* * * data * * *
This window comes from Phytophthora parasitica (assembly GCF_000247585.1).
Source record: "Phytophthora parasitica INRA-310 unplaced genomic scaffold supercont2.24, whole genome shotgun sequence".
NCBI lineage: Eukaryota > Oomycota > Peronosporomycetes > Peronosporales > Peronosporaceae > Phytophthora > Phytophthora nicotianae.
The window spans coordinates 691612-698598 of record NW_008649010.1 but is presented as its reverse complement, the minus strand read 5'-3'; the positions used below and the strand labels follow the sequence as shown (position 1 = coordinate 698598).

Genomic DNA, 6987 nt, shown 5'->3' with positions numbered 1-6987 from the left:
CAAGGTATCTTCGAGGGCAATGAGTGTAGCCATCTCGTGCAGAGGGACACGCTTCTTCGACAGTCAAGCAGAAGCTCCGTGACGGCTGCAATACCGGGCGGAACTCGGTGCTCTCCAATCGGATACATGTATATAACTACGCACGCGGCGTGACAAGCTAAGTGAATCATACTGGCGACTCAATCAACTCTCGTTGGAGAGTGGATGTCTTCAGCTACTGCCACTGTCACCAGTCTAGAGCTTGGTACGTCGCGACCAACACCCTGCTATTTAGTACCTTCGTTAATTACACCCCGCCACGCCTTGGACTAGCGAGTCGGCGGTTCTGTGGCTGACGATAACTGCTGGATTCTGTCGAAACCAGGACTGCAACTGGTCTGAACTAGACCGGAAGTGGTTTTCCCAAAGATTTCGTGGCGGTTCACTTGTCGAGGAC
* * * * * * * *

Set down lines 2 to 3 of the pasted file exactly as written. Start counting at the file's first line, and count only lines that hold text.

Source record: "Phytophthora parasitica INRA-310 unplaced genomic scaffold supercont2.24, whole genome shotgun sequence".
NCBI lineage: Eukaryota > Oomycota > Peronosporomycetes > Peronosporales > Peronosporaceae > Phytophthora > Phytophthora nicotianae.